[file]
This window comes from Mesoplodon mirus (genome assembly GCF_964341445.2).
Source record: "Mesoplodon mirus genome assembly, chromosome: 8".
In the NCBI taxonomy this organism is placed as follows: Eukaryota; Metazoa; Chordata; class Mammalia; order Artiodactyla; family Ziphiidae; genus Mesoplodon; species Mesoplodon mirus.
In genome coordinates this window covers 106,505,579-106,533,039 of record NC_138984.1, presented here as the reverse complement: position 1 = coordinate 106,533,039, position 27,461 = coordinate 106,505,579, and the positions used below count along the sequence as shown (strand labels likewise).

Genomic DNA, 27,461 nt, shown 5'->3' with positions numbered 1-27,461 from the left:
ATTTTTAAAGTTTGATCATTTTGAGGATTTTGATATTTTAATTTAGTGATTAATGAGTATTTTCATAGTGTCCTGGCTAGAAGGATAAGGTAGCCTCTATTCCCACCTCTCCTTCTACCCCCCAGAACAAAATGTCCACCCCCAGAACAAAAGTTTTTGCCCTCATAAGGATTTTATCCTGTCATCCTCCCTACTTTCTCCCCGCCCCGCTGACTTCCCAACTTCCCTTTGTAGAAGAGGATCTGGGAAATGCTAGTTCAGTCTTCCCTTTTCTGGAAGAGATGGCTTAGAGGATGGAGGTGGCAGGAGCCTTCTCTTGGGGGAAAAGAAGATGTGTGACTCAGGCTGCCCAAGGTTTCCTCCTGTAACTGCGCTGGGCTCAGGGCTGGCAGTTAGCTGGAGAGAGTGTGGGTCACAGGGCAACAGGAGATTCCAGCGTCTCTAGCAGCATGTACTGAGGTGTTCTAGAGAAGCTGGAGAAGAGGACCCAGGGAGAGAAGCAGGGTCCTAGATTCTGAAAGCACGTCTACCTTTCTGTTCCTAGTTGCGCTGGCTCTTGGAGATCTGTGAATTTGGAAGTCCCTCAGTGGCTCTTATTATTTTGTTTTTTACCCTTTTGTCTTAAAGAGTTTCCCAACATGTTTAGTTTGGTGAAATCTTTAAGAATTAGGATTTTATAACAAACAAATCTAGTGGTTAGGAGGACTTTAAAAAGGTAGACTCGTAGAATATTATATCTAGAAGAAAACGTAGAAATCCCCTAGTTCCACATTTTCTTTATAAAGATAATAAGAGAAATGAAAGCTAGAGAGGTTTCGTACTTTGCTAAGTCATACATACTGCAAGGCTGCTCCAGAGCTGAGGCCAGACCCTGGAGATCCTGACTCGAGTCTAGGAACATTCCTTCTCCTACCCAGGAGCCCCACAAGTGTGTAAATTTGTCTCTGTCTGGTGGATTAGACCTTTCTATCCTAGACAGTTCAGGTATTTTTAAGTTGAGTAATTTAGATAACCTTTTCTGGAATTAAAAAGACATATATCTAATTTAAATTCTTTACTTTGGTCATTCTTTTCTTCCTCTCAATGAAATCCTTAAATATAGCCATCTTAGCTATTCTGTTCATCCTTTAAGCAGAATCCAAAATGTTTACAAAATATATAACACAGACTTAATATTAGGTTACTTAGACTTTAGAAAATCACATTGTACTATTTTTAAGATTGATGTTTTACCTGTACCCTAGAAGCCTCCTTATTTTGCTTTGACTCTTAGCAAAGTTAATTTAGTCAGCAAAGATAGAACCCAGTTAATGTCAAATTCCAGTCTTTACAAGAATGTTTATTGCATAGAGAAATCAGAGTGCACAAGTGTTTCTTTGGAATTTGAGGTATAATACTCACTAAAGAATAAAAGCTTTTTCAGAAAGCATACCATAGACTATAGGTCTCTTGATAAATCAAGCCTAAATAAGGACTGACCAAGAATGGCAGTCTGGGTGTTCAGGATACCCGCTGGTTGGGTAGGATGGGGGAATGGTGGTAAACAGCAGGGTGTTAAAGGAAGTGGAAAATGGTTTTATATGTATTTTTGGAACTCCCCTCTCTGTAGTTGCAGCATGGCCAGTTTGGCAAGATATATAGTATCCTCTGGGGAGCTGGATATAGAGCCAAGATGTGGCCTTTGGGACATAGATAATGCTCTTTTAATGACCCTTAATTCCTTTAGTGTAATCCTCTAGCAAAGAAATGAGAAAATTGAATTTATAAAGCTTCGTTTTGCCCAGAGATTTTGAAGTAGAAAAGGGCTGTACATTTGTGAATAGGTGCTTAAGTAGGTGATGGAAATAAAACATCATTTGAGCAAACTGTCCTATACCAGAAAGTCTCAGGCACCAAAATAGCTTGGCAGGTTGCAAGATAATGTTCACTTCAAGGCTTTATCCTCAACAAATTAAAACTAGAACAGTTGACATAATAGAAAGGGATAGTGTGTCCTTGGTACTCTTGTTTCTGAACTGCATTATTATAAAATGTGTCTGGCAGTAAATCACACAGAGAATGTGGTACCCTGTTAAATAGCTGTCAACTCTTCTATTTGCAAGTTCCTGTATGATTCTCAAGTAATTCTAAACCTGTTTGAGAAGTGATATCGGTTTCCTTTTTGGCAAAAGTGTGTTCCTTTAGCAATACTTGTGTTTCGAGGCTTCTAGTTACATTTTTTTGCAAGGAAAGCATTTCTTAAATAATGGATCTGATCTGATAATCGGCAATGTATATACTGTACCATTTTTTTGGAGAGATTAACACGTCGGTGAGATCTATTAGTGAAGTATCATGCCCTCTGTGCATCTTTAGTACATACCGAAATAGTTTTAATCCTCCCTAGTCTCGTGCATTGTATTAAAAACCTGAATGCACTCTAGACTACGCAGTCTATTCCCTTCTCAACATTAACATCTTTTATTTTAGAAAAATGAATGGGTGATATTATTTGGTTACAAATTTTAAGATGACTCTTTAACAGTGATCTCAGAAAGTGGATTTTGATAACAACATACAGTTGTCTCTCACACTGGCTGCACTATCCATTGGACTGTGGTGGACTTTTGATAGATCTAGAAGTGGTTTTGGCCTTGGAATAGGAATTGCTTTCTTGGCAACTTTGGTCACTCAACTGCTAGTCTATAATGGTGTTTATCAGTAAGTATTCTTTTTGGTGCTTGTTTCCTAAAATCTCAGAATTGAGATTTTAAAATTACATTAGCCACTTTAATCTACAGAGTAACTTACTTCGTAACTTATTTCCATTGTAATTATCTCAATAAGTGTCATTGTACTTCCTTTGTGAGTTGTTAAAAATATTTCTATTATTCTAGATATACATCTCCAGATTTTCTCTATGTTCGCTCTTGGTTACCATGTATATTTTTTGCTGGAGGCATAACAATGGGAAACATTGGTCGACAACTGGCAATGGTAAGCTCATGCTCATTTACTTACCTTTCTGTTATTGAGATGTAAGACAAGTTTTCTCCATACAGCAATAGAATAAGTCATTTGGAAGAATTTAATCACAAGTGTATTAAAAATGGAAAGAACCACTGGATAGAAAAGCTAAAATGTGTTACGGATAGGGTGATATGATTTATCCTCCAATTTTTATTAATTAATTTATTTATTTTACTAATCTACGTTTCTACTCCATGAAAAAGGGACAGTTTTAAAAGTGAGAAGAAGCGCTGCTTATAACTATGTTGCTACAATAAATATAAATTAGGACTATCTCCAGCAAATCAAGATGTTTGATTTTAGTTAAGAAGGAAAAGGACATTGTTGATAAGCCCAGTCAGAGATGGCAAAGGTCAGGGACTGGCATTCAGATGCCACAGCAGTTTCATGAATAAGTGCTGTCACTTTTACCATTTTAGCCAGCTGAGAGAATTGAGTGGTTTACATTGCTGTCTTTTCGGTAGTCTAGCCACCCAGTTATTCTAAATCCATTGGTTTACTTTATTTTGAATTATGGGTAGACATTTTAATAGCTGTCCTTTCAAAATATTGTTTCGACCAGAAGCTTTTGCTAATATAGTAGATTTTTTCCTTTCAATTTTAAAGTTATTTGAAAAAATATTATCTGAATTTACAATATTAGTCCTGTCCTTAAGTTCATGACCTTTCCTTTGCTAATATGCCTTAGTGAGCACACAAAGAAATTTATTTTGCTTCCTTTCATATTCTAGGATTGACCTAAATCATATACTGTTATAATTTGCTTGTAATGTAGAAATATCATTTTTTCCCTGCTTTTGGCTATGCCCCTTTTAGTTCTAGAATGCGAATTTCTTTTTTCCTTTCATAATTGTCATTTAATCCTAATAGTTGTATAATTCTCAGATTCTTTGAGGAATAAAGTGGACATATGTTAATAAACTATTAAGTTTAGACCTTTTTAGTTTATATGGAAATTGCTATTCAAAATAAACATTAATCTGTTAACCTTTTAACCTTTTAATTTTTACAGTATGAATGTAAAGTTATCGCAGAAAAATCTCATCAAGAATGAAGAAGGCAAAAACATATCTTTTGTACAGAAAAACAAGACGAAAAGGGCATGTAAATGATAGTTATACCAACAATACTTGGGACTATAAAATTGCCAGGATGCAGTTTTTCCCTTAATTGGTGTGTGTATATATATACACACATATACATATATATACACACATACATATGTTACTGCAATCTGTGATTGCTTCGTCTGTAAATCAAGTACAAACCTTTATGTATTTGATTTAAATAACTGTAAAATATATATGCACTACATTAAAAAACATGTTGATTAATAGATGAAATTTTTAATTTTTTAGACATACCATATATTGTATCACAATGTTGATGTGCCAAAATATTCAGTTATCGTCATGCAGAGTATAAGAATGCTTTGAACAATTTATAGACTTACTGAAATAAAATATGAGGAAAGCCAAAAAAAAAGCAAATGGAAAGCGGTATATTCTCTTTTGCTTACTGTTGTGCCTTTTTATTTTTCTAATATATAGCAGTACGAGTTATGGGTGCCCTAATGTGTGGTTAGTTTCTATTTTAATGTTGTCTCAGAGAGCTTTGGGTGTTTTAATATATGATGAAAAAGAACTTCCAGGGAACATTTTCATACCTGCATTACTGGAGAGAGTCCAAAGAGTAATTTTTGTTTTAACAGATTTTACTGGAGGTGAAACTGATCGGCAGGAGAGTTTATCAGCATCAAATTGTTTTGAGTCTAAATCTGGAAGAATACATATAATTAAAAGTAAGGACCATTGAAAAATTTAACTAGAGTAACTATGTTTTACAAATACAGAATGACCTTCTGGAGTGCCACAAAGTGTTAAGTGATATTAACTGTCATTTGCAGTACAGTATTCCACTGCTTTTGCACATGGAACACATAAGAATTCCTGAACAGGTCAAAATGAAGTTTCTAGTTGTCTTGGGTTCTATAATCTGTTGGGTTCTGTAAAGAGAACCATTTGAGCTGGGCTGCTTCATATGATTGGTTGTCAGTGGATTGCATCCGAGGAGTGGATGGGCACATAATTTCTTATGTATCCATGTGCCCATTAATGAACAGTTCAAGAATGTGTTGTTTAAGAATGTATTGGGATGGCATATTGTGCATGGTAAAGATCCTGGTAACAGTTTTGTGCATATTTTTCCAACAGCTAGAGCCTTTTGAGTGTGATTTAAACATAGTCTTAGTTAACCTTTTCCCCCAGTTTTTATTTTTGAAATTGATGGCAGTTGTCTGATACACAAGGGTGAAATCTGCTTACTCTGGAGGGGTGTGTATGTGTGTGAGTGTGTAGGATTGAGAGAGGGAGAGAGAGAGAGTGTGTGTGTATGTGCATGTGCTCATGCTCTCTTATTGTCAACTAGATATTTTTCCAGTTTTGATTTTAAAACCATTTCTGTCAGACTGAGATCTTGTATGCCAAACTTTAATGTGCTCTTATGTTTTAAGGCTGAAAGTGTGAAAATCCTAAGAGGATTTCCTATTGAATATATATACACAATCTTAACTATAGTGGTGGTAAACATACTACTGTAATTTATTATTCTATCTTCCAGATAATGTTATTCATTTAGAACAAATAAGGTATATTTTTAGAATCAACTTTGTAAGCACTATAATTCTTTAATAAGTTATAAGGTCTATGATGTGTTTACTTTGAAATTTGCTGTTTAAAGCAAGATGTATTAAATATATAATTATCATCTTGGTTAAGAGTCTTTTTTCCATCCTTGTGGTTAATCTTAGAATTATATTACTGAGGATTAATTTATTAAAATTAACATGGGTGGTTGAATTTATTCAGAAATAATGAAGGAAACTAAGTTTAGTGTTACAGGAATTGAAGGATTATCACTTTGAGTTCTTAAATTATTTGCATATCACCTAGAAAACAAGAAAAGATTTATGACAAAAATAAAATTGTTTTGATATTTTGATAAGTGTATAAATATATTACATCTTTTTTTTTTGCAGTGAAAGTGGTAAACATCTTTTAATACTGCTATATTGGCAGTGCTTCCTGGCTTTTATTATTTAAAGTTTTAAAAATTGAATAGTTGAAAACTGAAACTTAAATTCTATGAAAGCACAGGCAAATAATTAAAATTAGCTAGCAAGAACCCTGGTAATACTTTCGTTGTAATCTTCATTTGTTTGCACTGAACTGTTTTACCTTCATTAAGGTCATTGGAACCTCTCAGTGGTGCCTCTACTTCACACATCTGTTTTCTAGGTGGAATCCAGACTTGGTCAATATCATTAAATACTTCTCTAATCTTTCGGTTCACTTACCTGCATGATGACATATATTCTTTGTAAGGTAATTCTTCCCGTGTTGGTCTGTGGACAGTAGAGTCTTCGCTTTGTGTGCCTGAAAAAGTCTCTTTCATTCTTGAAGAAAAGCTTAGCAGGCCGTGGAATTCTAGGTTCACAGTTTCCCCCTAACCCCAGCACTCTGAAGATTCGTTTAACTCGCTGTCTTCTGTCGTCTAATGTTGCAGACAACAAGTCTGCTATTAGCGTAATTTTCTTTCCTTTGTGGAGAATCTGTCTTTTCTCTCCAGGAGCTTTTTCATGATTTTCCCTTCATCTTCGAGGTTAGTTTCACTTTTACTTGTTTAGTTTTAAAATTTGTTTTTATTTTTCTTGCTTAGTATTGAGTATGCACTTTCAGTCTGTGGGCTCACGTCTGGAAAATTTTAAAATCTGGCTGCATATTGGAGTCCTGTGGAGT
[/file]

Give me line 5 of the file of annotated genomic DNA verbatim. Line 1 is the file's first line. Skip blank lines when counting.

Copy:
Genomic DNA, 27,461 nt, shown 5'->3' with positions numbered 1-27,461 from the left: